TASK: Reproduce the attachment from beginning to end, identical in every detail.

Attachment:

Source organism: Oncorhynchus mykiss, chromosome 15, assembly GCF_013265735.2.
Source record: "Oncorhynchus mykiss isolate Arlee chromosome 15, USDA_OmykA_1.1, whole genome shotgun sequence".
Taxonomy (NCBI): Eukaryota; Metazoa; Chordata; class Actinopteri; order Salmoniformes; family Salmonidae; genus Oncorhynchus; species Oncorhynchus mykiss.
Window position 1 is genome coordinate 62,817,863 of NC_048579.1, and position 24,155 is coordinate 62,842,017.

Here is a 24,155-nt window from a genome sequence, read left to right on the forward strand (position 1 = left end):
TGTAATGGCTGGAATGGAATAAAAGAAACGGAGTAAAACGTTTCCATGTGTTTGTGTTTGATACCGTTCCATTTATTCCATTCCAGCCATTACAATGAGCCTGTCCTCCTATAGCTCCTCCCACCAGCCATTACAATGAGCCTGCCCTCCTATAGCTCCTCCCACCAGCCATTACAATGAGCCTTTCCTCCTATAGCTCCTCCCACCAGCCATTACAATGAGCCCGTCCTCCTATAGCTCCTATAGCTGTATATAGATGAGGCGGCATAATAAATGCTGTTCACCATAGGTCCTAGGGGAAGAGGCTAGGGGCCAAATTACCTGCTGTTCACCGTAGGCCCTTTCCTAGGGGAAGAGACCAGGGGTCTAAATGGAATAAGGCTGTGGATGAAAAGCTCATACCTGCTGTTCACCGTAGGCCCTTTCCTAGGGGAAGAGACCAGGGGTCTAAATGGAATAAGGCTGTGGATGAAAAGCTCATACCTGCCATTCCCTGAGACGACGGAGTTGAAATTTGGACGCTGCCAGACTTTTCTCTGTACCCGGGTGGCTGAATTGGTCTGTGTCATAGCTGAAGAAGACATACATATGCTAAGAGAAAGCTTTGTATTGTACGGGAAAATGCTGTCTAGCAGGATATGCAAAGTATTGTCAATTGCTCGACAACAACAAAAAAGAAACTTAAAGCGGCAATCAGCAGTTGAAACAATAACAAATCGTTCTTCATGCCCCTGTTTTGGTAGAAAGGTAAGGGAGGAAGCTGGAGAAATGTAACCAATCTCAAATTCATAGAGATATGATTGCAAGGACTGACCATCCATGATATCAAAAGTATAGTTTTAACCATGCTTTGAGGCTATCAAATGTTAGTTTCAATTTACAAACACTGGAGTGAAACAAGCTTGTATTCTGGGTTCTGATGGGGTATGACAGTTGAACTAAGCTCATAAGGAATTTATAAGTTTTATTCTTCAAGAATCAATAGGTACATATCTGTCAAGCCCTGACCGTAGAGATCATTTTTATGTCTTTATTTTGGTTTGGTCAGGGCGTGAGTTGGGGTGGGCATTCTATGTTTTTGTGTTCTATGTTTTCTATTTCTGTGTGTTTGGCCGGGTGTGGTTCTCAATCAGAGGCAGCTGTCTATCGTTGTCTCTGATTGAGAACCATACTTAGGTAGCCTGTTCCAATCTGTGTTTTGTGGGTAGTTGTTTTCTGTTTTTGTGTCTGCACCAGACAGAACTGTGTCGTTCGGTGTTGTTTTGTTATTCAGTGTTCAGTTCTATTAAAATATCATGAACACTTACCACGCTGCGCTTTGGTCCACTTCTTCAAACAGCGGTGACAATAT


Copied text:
Source organism: Oncorhynchus mykiss, chromosome 15, assembly GCF_013265735.2.
Source record: "Oncorhynchus mykiss isolate Arlee chromosome 15, USDA_OmykA_1.1, whole genome shotgun sequence".
Taxonomy (NCBI): Eukaryota; Metazoa; Chordata; class Actinopteri; order Salmoniformes; family Salmonidae; genus Oncorhynchus; species Oncorhynchus mykiss.
Window position 1 is genome coordinate 62,817,863 of NC_048579.1, and position 24,155 is coordinate 62,842,017.

Here is a 24,155-nt window from a genome sequence, read left to right on the forward strand (position 1 = left end):
TGTAATGGCTGGAATGGAATAAAAGAAACGGAGTAAAACGTTTCCATGTGTTTGTGTTTGATACCGTTCCATTTATTCCATTCCAGCCATTACAATGAGCCTGTCCTCCTATAGCTCCTCCCACCAGCCATTACAATGAGCCTGCCCTCCTATAGCTCCTCCCACCAGCCATTACAATGAGCCTTTCCTCCTATAGCTCCTCCCACCAGCCATTACAATGAGCCCGTCCTCCTATAGCTCCTATAGCTGTATATAGATGAGGCGGCATAATAAATGCTGTTCACCATAGGTCCTAGGGGAAGAGGCTAGGGGCCAAATTACCTGCTGTTCACCGTAGGCCCTTTCCTAGGGGAAGAGACCAGGGGTCTAAATGGAATAAGGCTGTGGATGAAAAGCTCATACCTGCTGTTCACCGTAGGCCCTTTCCTAGGGGAAGAGACCAGGGGTCTAAATGGAATAAGGCTGTGGATGAAAAGCTCATACCTGCCATTCCCTGAGACGACGGAGTTGAAATTTGGACGCTGCCAGACTTTTCTCTGTACCCGGGTGGCTGAATTGGTCTGTGTCATAGCTGAAGAAGACATACATATGCTAAGAGAAAGCTTTGTATTGTACGGGAAAATGCTGTCTAGCAGGATATGCAAAGTATTGTCAATTGCTCGACAACAACAAAAAAGAAACTTAAAGCGGCAATCAGCAGTTGAAACAATAACAAATCGTTCTTCATGCCCCTGTTTTGGTAGAAAGGTAAGGGAGGAAGCTGGAGAAATGTAACCAATCTCAAATTCATAGAGATATGATTGCAAGGACTGACCATCCATGATATCAAAAGTATAGTTTTAACCATGCTTTGAGGCTATCAAATGTTAGTTTCAATTTACAAACACTGGAGTGAAACAAGCTTGTATTCTGGGTTCTGATGGGGTATGACAGTTGAACTAAGCTCATAAGGAATTTATAAGTTTTATTCTTCAAGAATCAATAGGTACATATCTGTCAAGCCCTGACCGTAGAGATCATTTTTATGTCTTTATTTTGGTTTGGTCAGGGCGTGAGTTGGGGTGGGCATTCTATGTTTTTGTGTTCTATGTTTTCTATTTCTGTGTGTTTGGCCGGGTGTGGTTCTCAATCAGAGGCAGCTGTCTATCGTTGTCTCTGATTGAGAACCATACTTAGGTAGCCTGTTCCAATCTGTGTTTTGTGGGTAGTTGTTTTCTGTTTTTGTGTCTGCACCAGACAGAACTGTGTCGTTCGGTGTTGTTTTGTTATTCAGTGTTCAGTTCTATTAAAATATCATGAACACTTACCACGCTGCGCTTTGGTCCACTTCTTCAAACAGCGGTGACAATAT